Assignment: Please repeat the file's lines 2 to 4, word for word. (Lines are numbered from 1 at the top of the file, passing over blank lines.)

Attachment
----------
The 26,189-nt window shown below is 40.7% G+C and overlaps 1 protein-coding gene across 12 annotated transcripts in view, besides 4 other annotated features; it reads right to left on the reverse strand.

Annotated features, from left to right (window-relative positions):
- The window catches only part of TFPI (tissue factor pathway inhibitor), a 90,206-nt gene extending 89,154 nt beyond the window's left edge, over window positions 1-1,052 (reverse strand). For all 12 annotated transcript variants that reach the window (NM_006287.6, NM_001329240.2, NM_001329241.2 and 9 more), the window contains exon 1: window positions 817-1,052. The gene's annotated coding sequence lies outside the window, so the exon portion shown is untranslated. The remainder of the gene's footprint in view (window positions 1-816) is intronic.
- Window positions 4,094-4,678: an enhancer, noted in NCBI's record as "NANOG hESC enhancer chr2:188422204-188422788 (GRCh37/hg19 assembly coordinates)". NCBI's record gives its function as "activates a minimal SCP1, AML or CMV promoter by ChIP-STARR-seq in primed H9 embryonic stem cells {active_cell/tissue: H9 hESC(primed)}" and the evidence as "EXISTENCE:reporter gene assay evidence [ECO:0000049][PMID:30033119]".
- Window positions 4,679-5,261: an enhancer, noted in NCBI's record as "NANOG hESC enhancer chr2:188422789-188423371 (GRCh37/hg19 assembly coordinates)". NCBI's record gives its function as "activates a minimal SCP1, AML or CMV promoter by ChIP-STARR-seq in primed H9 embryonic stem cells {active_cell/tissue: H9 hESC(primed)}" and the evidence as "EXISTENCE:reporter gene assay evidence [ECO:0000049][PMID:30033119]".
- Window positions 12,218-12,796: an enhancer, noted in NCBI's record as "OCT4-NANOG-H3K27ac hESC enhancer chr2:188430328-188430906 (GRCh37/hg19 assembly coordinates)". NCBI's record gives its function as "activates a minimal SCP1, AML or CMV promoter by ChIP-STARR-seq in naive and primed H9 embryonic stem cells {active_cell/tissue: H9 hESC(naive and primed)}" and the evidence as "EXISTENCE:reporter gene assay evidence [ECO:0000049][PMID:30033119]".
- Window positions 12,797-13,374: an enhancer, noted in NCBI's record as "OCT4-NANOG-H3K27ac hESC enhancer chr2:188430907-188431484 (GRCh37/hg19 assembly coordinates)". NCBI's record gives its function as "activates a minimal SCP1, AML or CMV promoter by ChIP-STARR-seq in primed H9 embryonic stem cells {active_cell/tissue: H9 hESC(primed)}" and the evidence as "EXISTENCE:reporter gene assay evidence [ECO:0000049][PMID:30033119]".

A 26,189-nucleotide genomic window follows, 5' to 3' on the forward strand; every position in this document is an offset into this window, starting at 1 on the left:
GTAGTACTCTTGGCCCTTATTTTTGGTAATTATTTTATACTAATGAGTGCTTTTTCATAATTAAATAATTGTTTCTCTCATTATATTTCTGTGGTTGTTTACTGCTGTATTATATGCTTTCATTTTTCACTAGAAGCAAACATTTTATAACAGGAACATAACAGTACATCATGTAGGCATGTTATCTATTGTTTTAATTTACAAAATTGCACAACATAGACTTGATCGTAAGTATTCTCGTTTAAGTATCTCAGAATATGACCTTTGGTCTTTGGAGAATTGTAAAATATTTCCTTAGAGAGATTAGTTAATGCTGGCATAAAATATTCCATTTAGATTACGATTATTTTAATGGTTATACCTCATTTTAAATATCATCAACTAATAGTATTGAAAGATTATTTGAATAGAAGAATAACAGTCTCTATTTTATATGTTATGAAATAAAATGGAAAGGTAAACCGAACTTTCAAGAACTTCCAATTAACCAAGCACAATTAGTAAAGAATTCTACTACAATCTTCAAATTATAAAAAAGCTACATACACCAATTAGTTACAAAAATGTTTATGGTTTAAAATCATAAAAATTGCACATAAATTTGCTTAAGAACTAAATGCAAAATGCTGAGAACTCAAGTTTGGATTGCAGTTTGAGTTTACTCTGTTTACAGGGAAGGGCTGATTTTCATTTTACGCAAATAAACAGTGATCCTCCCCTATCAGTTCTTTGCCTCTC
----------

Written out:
Annotated features, from left to right (window-relative positions):
- The window catches only part of TFPI (tissue factor pathway inhibitor), a 90,206-nt gene extending 89,154 nt beyond the window's left edge, over window positions 1-1,052 (reverse strand). For all 12 annotated transcript variants that reach the window (NM_006287.6, NM_001329240.2, NM_001329241.2 and 9 more), the window contains exon 1: window positions 817-1,052. The gene's annotated coding sequence lies outside the window, so the exon portion shown is untranslated. The remainder of the gene's footprint in view (window positions 1-816) is intronic.
- Window positions 4,094-4,678: an enhancer, noted in NCBI's record as "NANOG hESC enhancer chr2:188422204-188422788 (GRCh37/hg19 assembly coordinates)". NCBI's record gives its function as "activates a minimal SCP1, AML or CMV promoter by ChIP-STARR-seq in primed H9 embryonic stem cells {active_cell/tissue: H9 hESC(primed)}" and the evidence as "EXISTENCE:reporter gene assay evidence [ECO:0000049][PMID:30033119]".